China’s intolerance


Some Americans are tempted, in light of China’s economic progress, its cooperation on matters such as Iran’s nuclear ambitions, and the new face of its leadership under President Xi Jinping, to see China as a modern society that differs from ours but espouses democratic values.

China’s government is participatory, to a degree. But the country is not a democracy, and its government continues to crush any expression of an alternative political view.

The Chinese Communist Party and its “red nobility” — the children and other relatives of key figures in power — not only dominate politics, but also occupy a prosperous sliver of society similar to America’s wealthiest “1 percent.”

The ugly truth about China’s divisions emerges in displays of differences between urban and rural people, the coast and the interior, the north and the south, and the majority and groups such as the Muslim Uighurs, the Falun Gong religious minority, and Tibetans.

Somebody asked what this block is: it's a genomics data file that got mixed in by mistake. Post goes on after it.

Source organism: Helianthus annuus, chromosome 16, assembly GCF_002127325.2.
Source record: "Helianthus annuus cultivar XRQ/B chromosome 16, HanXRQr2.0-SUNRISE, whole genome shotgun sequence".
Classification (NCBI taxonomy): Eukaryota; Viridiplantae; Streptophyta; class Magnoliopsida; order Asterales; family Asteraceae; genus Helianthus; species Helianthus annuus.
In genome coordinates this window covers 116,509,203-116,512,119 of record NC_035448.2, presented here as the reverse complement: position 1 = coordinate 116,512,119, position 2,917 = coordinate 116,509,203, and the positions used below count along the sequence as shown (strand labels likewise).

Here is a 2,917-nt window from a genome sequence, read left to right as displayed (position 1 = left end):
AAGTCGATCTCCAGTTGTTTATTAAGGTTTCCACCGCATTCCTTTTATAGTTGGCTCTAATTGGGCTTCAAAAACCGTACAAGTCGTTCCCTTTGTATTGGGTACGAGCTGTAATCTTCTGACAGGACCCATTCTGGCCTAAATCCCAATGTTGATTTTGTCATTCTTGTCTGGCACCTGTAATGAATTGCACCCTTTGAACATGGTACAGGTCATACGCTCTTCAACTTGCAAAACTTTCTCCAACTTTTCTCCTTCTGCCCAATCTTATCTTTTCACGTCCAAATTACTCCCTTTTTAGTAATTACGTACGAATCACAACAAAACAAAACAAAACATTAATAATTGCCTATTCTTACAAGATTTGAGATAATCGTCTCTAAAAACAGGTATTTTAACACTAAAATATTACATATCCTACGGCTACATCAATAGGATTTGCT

China’s communist government devotes much time and attention to keeping information out of the country and to throttling news media. News gatherers in the rest of the world can only honor Chinese journalists in their endless struggle to bring the truth to their people.

The most glaring expression of the Chinese government’s intolerance is its treatment of dissidents. Its typical approach is to harass them, put them on trial — or not — and lock them up for long periods.

Activist Xu Zhiyong is on trial in Beijing, accused of organizing public opposition to the government. No one knows how many political prisoners are held in China, or the names of many of them.

The real loser is China itself. It is deprived not only of the potentially valid content of opponents’ words, but also of the ferment and creativity that different views bring to political dialogue.

The process of dialectical materialism, once considered the core of Marxism, used to require such dialogue. Its absence in China, if not corrected, could be a seed of the nation’s destruction.